The Department for Business and Industrial Strategy last night published detailed guidance for eight separate workplaces, following consultation with employers, trade unions, Public Health England, the Health & Safety Executive and the devolved administrations.
As well detailed recommendation for “Covid-19 secure” workplaces, the government also outlined five practical steps for businesses focused on five key points, which should be implemented as soon as it is practical, specifically:
The guidance applies to businesses currently open but also includes guidance for retail which government believes could be in a position to begin a phased reopening at the earliest from 1 June.
In anticipation of last night’s announcement the CIPD urged businesses to ensure they can meet three key tests before bringing staff back into the workplace:
Is it essential? – If people can continue to work from home they must continue to do that for the foreseeable future. If they cannot, is their work deemed essential or could the business continue furlough them for longer to give them the time needed to put safety measures and clear employee guidance and consultation in place?
Is it safe? – Employers have a duty of care to identify and manage risks to ensure that the workplace is sufficiently safe to return to. This will involve social distancing measures, potentially reconfiguring workspaces and common areas, possible changes to working hours to reduce risk of exposure, and increased cleaning measures. Employers should gradually test these measures in practice and ensure they can work with larger numbers before encouraging more of their workforce back.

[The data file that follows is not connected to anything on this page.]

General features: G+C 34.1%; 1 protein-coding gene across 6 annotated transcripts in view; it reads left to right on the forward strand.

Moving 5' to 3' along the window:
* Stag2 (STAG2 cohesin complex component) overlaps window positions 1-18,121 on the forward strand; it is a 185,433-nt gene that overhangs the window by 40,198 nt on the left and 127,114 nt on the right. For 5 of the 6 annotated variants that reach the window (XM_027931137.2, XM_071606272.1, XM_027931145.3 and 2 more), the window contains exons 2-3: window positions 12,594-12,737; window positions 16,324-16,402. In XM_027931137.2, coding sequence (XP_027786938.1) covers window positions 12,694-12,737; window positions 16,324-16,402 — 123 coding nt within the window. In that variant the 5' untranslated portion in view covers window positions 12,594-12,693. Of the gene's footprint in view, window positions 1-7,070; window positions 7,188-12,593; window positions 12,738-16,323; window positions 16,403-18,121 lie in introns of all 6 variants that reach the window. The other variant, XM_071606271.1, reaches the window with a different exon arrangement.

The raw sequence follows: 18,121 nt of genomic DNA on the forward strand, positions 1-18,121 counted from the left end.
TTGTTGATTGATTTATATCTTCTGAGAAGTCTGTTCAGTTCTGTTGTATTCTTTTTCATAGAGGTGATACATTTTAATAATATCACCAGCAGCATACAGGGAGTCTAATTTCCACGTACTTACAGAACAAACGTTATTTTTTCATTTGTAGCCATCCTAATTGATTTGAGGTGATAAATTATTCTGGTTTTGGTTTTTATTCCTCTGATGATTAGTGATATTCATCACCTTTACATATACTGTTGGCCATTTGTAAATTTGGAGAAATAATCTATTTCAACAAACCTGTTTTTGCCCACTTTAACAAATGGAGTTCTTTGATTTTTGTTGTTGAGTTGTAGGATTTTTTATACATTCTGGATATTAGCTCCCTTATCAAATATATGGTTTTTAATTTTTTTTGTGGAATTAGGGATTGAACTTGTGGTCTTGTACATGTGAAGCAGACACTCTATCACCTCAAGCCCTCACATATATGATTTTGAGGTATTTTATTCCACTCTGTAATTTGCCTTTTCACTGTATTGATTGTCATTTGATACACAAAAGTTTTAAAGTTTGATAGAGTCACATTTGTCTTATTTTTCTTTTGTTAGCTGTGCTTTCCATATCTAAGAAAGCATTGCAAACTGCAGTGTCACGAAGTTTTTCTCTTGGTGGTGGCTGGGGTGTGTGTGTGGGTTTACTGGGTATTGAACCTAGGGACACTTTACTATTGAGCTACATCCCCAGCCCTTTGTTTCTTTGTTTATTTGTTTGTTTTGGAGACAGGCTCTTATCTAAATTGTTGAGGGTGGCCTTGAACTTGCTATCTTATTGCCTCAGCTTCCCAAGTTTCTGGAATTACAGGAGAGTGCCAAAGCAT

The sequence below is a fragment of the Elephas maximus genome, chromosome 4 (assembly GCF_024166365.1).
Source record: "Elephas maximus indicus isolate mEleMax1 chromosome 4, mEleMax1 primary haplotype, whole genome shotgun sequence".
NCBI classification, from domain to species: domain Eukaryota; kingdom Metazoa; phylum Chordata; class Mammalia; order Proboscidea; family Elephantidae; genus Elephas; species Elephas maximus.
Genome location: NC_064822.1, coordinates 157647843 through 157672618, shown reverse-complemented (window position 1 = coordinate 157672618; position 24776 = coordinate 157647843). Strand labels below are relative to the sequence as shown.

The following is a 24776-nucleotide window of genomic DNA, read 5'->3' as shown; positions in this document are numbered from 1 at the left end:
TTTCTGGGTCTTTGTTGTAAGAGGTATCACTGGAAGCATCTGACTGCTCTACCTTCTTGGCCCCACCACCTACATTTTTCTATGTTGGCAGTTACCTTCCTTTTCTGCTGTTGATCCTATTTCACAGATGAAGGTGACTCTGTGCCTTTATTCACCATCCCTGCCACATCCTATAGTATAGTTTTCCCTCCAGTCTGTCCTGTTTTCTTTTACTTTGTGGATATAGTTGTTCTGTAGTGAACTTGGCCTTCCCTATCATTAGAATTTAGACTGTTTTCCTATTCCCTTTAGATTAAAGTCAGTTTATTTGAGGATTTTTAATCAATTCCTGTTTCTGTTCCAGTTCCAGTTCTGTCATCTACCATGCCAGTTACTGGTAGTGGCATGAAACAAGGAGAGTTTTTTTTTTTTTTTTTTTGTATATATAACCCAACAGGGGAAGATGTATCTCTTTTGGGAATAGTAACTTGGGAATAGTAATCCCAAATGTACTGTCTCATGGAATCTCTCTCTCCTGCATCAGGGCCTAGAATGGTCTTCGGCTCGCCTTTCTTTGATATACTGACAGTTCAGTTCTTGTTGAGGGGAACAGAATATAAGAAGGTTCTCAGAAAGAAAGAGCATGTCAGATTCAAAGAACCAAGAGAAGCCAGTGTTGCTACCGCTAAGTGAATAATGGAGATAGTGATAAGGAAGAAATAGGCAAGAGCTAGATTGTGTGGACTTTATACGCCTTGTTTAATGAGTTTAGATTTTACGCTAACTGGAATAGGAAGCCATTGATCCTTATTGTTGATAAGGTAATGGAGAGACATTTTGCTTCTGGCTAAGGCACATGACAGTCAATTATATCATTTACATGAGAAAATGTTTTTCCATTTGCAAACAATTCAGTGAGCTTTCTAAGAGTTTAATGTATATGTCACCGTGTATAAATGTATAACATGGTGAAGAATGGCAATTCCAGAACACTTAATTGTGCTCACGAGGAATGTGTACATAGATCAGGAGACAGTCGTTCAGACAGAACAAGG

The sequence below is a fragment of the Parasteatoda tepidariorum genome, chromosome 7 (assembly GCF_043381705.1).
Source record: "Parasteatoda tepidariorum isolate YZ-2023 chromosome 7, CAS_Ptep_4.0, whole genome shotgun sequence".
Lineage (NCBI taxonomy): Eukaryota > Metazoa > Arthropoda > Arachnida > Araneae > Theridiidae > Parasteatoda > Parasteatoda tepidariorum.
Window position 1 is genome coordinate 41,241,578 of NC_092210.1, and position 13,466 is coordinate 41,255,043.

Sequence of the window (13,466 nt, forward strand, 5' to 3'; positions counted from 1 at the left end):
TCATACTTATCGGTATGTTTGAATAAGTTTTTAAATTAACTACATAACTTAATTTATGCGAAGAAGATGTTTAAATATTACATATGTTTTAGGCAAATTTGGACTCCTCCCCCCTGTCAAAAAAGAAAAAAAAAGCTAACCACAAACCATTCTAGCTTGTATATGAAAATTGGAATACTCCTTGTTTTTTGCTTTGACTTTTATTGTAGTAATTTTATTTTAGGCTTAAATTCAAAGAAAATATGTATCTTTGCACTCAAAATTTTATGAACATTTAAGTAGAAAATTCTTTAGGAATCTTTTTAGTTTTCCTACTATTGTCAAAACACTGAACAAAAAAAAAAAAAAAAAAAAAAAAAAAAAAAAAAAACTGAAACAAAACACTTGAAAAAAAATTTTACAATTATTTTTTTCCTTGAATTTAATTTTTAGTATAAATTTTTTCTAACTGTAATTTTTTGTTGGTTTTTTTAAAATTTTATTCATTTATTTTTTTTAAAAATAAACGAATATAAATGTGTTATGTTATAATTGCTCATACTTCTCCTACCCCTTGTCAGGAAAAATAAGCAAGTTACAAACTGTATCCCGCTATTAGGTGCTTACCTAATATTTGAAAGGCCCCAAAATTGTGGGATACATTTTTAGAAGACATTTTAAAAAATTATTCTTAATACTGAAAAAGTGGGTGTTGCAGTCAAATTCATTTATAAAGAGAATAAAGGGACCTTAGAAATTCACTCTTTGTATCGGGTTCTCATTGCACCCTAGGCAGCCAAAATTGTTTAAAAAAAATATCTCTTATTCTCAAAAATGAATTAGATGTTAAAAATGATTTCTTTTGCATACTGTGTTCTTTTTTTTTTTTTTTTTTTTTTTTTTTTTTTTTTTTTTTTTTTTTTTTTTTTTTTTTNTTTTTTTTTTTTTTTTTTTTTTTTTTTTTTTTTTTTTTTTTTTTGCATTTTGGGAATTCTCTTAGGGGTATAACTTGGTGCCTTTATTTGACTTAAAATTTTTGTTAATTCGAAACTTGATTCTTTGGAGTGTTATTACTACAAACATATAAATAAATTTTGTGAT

Is it mutually agreed? – CIPD research found that four in 10 people are anxious about returning to work and there are concerns people could be forced back. It says it’s vital there is a clear dialogue between employers and their people so concerns, such as commuting, can be raised and individuals’ needs and worries taken into account. There needs to be flexibility on both sides to accommodate different working schedules as ways of managing some of these issues.
CIPD chief executive Peter Cheese warned that even when these three conditions are met, the return to work must be gradual: “The return to work is a massive undertaking for employers and is likely to prove much harder than the original lockdown as there are so many variables.”
He added: “Business owners must balance their desire for getting their business up and running again with the safeguarding of their people’s health and wellbeing. Government guidance and health and safety will only go so far; businesses must think about what is needed for their own organisation and the specific needs of their people.
“We have a long road ahead to get Britain back to work, but by taking the time to think through workplace protections and by engaging with staff, businesses will be in a much better position to bring people back at the right time and in the right way.”